Jurassic World Dominion Review: Failed to Dominate in Plot

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JURASSIC The WORLD: DOMINION takes place four years after Isla Nublar’s destruction. Dinosaurs are now living and hunting alongside humans from all over the globe. This fragile balance will alter the future of the planet and decide definitively the fate of humans to be apex predators on the planet that they share with some of the most terrifying animals. Between this, a new firm Biosyn has assumed the task of find the genetics that might aid the human race. However, like its predecessors, Biosyn, is run by a greedy business tycoon is looking for profits at the expense of humanity. From kidnapping Genetically enhanced Maisie Lockwood, to creating predatory dinosaurs to serve nefarious ends, Biosyn delves into almost every aspect. Things get heated as Owen Grady and Claire Dearing embark on an adventure to save Maisie.


The plot of this movie is the weakest point of the entire movie. It feels so, slow and dum that you will even forget how awesome its VFX are.


The plot is thin and the motivations of characters and arcs not fully being explored. The characters seem to be being a part of the story. I didn’t set out with the expectation of an Nolanesque complex plot, but is it overly demanding for all the t’s checked and all the i’s crossed. The film does not provide the minimum amount of information for the actors. Things unravel and the characters are getting pushed by luck. They are able to move through their lives quickly and effortlessly without it being logical. They are planning to take a flight to an island that lies in the middle of nothing. They meet an unidentified pilot in the black market who, for some reason, agrees to place her own life in danger for the people she’s only met for a mere ten seconds. The narrative doesn’t spend a lot of time in convincing us of the reasons these characters, other than the protagonists, want to risk life or their reputations in danger.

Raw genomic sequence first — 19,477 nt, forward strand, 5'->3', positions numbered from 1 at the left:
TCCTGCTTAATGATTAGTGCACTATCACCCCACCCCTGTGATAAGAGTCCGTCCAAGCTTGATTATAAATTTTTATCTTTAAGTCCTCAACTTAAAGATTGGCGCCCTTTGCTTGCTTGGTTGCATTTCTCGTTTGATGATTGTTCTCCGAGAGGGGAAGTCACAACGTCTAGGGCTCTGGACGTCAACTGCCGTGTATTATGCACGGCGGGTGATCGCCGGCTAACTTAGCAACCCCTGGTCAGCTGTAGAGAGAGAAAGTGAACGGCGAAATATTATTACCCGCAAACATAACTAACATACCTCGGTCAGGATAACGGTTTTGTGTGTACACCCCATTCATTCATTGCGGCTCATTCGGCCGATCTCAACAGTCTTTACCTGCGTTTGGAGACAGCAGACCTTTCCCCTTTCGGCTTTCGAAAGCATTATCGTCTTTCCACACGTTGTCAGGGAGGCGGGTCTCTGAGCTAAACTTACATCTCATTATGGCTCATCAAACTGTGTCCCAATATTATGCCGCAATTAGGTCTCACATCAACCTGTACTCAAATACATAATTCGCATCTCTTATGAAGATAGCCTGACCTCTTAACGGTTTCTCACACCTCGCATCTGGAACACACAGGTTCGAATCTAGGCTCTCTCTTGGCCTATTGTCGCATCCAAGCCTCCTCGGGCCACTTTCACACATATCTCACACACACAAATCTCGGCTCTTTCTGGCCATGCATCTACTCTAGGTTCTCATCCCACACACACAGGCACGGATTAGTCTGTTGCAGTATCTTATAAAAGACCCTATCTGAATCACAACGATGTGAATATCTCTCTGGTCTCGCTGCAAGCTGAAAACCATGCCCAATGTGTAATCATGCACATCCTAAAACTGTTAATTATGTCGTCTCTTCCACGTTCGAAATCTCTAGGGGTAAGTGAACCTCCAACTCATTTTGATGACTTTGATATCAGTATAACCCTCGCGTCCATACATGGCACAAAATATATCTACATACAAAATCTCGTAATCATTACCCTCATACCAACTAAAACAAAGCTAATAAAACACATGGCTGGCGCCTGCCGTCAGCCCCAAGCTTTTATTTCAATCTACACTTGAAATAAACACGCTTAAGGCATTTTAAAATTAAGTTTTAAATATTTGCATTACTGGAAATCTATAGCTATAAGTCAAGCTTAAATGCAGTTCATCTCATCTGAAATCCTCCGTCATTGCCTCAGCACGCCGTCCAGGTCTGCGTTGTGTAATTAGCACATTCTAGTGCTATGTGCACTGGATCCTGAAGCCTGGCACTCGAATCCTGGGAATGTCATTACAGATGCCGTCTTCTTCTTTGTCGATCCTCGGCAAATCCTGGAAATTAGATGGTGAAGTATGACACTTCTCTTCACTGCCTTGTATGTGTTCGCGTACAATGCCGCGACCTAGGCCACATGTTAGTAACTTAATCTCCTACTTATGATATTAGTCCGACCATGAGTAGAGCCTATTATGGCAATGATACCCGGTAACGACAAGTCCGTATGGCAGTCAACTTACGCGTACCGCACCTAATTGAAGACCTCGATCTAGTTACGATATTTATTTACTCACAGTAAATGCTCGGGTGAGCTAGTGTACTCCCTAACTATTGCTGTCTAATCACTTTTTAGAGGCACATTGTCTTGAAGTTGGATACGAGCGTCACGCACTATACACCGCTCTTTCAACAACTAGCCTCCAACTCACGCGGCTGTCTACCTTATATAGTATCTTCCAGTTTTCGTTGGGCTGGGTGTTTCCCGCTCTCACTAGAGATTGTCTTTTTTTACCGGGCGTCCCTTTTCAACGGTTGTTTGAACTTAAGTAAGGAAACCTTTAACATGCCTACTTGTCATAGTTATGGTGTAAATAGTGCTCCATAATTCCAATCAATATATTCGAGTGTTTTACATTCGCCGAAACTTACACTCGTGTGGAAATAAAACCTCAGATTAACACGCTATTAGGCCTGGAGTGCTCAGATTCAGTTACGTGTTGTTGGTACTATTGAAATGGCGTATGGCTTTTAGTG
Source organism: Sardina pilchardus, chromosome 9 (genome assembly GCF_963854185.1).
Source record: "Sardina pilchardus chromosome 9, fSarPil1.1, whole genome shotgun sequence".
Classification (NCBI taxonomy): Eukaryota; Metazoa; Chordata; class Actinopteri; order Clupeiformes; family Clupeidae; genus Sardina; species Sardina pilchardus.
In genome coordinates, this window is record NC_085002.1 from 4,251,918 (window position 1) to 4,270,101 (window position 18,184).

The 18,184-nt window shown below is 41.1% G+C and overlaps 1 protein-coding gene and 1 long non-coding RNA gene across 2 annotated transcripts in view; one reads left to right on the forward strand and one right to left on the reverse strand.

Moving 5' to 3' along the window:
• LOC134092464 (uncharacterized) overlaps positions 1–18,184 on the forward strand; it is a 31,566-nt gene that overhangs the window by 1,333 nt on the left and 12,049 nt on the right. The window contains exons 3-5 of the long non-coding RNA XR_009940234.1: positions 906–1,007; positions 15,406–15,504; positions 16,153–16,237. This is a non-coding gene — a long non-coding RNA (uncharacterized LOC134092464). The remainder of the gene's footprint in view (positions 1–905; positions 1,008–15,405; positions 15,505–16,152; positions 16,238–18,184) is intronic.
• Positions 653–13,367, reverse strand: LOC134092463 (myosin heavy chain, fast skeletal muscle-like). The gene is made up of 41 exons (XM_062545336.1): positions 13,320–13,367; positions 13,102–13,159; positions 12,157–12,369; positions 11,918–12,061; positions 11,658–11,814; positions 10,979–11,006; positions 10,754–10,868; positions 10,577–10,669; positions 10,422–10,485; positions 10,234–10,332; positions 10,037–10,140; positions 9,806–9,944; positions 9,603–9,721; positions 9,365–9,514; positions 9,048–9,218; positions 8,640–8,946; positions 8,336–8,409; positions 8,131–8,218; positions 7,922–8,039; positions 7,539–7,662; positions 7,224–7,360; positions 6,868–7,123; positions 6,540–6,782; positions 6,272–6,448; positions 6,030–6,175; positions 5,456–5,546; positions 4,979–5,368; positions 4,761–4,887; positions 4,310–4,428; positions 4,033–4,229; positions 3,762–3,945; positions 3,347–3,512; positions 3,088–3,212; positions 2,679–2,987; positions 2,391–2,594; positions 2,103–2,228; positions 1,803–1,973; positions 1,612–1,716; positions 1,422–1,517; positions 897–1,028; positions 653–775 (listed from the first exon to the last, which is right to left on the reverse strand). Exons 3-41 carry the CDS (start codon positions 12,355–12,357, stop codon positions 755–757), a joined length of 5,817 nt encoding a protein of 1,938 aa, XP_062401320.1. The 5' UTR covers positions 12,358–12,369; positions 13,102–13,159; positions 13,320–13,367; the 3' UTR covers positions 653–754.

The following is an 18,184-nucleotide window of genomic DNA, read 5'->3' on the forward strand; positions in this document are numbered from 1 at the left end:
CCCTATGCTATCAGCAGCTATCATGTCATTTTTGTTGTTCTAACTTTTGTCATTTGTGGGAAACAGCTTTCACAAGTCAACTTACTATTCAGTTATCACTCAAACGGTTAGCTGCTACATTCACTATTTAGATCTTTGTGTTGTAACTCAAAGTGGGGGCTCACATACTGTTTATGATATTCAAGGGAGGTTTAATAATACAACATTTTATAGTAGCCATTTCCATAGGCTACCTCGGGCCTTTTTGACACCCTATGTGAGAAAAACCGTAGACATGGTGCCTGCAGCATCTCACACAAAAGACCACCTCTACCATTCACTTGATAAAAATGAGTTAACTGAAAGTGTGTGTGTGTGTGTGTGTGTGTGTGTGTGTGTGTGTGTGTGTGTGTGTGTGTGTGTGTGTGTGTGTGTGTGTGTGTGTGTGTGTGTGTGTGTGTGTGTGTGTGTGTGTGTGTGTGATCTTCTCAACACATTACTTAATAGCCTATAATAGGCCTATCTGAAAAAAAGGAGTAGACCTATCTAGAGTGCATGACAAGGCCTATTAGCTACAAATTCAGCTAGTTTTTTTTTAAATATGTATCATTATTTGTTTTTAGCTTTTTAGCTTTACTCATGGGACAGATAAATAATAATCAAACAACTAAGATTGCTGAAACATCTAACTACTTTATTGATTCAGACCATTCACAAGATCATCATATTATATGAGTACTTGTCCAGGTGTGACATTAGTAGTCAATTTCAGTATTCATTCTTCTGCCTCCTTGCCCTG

Beyond the repetition, it is also highly predictable, with twists that are not seen until they happen. Although, Trevorrow has added some memorable moments that are worth a clap as well as some thrilling jump thrills, the overall impact is diminished because of the predictable nature. Another aspect that could be disappointing is the visuals, which seem to be unfinished. A particular sequence that features characters from the past that have been revived and filmed in the 90s. The unsettling motion of the monorail track’s entrance seems out of place in a movie like this. Thankfully, these scenes are a bit sporadic.

One thing that gets sanded away while watching JURASSIC DOMINION: WORLD can be witnessing just how the filmmaking process has advanced. From the blurry visuals and renders in JURASSIC PARK to seamless and smooth visuals in DOMINION progression of time is evident. Even though it is true that the VFX, as well as the CGI team, has created a stunning job creating a species that’s long since gone extinct but there are instances where one wishes more could be accomplished. The visuals are supported by the background score, which sets the pace for the on-screen events. The crescendo is created when necessary and delivers music that is haunting elsewhere, the soundtrack is an integral role in the film.

Overall, it is a good film featuring throwback references and images from the previous five films, as well as audio and visual tracks that bring back memories of earlier times, JURASSIC WORLD: DOMINION is certainly worth a look. If you’ve seen the previous films and enjoyed these, you should not skip this final chapter. The box office is booming, but JURASSIC World: DOMINION may face a tough job. With no or little promotion in India, The buzz surrounding the film is sporadic. Like the previously released Tom Cruise starrer, this film could also see a positive increase in sales on the weekend, particularly without competition from recent Bollywood films.


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